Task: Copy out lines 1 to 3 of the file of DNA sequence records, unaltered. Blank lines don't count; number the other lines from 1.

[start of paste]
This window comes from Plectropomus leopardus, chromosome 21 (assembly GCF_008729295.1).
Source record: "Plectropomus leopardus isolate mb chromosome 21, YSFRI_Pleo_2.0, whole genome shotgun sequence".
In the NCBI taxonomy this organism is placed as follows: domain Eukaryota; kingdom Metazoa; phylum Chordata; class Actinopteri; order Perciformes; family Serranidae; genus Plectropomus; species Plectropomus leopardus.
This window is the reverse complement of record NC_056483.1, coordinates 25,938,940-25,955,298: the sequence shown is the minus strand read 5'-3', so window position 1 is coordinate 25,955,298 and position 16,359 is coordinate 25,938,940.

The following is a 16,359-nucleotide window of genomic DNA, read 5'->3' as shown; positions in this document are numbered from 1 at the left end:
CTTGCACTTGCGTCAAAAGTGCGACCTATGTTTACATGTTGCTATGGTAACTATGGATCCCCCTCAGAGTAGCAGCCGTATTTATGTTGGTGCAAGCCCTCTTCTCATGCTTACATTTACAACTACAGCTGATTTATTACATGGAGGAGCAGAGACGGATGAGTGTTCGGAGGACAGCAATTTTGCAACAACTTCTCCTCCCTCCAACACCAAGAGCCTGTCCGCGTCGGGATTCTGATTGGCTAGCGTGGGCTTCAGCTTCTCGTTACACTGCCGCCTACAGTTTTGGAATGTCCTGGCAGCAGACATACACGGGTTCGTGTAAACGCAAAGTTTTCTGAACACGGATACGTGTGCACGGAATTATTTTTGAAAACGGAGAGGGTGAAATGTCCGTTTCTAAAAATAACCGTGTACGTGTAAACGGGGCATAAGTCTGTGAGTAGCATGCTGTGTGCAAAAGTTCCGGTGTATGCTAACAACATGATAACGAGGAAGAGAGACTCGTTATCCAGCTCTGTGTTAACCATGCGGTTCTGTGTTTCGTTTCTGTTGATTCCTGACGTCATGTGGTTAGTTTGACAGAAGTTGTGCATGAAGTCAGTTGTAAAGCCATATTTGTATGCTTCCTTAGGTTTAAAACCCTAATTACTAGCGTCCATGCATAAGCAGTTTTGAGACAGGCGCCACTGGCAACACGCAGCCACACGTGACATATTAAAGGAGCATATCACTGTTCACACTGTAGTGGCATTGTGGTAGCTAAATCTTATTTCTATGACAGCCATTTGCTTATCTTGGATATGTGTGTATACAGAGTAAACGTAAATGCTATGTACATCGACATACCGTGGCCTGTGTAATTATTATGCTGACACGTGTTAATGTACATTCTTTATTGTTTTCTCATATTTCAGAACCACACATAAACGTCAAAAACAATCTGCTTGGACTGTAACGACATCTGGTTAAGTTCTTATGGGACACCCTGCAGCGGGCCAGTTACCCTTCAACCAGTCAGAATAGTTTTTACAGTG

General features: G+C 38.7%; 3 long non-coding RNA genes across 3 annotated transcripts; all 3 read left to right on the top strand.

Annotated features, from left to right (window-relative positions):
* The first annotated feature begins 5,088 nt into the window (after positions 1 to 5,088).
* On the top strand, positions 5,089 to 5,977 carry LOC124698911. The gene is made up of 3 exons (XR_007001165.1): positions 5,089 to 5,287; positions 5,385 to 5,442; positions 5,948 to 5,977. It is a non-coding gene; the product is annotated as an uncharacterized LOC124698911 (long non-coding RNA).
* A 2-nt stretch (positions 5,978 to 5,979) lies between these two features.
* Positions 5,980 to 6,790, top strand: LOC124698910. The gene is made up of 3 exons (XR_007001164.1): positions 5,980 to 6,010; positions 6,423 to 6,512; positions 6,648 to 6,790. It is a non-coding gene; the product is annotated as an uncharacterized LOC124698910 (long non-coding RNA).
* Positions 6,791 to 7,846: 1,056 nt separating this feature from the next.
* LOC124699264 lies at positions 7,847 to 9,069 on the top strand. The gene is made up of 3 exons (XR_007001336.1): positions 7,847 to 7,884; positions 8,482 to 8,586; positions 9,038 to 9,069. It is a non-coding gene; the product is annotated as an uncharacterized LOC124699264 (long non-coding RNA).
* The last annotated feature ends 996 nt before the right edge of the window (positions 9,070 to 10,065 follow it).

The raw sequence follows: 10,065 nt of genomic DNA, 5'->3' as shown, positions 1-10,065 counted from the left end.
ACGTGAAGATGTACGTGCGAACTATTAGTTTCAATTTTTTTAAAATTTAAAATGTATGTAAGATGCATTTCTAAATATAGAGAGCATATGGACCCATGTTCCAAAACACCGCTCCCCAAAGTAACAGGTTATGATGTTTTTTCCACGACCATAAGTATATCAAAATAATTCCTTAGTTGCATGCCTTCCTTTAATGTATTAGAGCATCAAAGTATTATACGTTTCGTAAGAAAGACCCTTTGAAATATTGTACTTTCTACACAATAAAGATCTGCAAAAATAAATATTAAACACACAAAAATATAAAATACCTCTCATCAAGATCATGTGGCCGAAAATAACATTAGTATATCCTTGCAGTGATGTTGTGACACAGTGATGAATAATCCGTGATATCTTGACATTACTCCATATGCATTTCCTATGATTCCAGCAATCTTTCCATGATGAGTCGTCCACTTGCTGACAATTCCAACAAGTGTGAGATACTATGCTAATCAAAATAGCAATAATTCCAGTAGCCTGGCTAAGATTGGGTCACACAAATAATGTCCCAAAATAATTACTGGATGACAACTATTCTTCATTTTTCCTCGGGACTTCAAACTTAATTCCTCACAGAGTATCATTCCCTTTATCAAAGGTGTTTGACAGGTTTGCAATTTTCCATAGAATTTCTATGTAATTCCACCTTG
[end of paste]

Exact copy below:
This window comes from Plectropomus leopardus, chromosome 21 (assembly GCF_008729295.1).
Source record: "Plectropomus leopardus isolate mb chromosome 21, YSFRI_Pleo_2.0, whole genome shotgun sequence".
In the NCBI taxonomy this organism is placed as follows: domain Eukaryota; kingdom Metazoa; phylum Chordata; class Actinopteri; order Perciformes; family Serranidae; genus Plectropomus; species Plectropomus leopardus.